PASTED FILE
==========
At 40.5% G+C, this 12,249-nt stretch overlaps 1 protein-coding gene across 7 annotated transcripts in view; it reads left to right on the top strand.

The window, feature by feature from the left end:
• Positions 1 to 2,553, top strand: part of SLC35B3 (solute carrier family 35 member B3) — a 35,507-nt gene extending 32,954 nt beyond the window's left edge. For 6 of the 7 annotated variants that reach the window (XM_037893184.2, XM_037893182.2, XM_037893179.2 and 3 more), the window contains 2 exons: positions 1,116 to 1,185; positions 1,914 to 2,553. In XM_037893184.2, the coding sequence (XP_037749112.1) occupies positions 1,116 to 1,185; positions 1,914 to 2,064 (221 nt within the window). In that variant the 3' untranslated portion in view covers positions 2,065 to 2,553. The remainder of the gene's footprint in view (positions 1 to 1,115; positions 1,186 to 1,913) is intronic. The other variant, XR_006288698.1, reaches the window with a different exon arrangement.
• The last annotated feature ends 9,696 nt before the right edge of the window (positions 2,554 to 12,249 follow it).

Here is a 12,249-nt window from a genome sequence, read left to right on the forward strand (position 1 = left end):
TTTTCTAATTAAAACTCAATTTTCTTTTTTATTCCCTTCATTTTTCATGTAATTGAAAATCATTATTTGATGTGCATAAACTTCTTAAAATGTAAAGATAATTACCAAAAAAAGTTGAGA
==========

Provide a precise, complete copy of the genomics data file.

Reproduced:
At 40.5% G+C, this 12,249-nt stretch overlaps 1 protein-coding gene across 7 annotated transcripts in view; it reads left to right on the top strand.

The window, feature by feature from the left end:
• Positions 1 to 2,553, top strand: part of SLC35B3 (solute carrier family 35 member B3) — a 35,507-nt gene extending 32,954 nt beyond the window's left edge. For 6 of the 7 annotated variants that reach the window (XM_037893184.2, XM_037893182.2, XM_037893179.2 and 3 more), the window contains 2 exons: positions 1,116 to 1,185; positions 1,914 to 2,553. In XM_037893184.2, the coding sequence (XP_037749112.1) occupies positions 1,116 to 1,185; positions 1,914 to 2,064 (221 nt within the window). In that variant the 3' untranslated portion in view covers positions 2,065 to 2,553. The remainder of the gene's footprint in view (positions 1 to 1,115; positions 1,186 to 1,913) is intronic. The other variant, XR_006288698.1, reaches the window with a different exon arrangement.
• The last annotated feature ends 9,696 nt before the right edge of the window (positions 2,554 to 12,249 follow it).

Here is a 12,249-nt window from a genome sequence, read left to right on the forward strand (position 1 = left end):
TTTTCTAATTAAAACTCAATTTTCTTTTTTATTCCCTTCATTTTTCATGTAATTGAAAATCATTATTTGATGTGCATAAACTTCTTAAAATGTAAAGATAATTACCAAAAAAAGTTGAGA